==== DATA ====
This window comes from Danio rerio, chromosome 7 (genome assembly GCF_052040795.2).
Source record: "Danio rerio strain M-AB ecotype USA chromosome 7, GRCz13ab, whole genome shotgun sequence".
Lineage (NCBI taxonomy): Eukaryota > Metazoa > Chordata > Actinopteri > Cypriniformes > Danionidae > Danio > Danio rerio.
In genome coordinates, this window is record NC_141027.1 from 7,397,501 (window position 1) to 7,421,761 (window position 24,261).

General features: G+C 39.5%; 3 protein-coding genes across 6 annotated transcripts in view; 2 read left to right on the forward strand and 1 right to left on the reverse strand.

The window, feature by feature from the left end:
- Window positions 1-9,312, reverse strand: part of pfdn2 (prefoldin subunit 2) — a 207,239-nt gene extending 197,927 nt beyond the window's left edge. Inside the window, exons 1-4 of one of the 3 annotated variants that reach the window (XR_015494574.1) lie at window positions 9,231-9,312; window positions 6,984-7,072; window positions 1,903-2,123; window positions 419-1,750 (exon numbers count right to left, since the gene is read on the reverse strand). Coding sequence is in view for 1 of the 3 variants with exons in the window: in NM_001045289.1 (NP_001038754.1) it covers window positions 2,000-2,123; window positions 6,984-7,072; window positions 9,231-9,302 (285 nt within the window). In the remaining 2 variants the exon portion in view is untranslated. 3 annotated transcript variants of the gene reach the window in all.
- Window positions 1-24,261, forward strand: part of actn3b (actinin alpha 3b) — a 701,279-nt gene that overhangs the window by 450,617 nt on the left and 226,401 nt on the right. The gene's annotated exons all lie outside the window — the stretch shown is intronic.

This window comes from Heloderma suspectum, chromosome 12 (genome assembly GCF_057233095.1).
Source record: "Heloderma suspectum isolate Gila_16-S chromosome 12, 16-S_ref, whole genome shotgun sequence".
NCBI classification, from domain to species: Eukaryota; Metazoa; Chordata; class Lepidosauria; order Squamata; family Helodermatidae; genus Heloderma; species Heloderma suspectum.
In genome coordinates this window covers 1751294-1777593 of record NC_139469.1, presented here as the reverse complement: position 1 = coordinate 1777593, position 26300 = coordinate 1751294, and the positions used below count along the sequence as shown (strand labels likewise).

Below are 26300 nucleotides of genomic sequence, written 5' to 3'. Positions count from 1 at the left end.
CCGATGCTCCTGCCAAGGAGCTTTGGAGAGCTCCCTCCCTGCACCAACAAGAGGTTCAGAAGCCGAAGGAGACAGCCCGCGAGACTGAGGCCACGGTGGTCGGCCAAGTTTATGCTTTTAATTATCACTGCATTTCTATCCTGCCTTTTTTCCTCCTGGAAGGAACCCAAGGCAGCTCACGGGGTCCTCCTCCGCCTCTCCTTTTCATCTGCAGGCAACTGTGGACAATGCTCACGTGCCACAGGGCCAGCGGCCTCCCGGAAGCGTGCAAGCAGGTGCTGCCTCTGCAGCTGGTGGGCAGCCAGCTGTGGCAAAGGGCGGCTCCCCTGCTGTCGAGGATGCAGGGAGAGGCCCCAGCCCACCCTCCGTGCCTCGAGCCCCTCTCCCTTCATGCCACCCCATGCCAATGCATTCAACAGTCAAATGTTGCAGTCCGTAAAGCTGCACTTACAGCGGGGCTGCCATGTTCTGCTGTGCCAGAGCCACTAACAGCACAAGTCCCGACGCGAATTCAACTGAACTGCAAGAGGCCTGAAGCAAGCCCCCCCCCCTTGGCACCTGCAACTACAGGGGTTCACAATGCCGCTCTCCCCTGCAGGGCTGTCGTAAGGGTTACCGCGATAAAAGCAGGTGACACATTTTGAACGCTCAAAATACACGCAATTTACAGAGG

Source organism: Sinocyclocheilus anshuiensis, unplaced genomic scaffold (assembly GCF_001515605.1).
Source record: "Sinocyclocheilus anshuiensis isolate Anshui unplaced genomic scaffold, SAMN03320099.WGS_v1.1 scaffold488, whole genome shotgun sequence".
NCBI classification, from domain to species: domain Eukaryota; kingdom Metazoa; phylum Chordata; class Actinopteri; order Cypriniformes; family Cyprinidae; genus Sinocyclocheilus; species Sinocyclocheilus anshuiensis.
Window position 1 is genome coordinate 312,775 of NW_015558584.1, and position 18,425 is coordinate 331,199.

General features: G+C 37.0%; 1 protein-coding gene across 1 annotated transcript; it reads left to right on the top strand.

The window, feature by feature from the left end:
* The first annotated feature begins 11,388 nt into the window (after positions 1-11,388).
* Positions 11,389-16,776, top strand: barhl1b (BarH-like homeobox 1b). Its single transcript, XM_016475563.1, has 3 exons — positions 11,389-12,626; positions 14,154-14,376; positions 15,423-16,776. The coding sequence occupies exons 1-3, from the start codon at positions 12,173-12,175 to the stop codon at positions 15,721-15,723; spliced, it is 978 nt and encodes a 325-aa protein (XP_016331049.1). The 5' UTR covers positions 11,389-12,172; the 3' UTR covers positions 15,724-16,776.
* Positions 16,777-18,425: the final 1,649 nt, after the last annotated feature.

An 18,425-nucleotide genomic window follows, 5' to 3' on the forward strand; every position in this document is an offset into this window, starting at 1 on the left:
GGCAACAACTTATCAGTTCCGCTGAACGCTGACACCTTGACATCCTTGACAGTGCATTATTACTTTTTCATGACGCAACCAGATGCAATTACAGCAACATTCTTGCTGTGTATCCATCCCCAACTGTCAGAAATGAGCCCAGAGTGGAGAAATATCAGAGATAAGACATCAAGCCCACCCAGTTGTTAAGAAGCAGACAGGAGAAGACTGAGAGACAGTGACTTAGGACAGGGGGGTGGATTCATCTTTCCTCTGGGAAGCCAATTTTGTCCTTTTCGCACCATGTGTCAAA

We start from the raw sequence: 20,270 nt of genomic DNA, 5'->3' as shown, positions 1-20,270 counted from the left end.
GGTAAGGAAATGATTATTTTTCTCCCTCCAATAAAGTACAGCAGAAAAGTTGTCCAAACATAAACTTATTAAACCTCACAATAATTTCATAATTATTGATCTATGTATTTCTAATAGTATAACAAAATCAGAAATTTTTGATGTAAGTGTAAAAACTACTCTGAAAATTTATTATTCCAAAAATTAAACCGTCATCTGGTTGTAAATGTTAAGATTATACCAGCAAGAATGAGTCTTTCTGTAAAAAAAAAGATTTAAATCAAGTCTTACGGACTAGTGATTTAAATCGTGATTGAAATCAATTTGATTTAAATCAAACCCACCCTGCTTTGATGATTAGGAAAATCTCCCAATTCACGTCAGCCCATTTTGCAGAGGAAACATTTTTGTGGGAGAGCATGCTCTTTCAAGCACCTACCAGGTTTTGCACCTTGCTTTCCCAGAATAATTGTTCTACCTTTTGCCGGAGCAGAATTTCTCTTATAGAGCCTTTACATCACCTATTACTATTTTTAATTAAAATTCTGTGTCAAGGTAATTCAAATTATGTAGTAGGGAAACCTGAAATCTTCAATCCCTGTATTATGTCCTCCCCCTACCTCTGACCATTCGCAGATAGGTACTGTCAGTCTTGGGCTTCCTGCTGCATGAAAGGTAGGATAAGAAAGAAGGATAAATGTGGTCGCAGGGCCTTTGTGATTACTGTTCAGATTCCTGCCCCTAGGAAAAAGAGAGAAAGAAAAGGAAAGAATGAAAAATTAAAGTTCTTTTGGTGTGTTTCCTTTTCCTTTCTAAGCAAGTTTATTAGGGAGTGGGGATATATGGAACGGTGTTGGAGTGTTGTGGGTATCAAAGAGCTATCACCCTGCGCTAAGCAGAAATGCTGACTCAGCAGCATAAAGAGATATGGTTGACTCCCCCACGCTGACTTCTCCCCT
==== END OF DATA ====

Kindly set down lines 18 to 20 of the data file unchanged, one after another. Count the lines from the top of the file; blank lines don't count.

Window position 1 is genome coordinate 312,775 of NW_015558584.1, and position 18,425 is coordinate 331,199.

General features: G+C 37.0%; 1 protein-coding gene across 1 annotated transcript; it reads left to right on the top strand.

The window, feature by feature from the left end: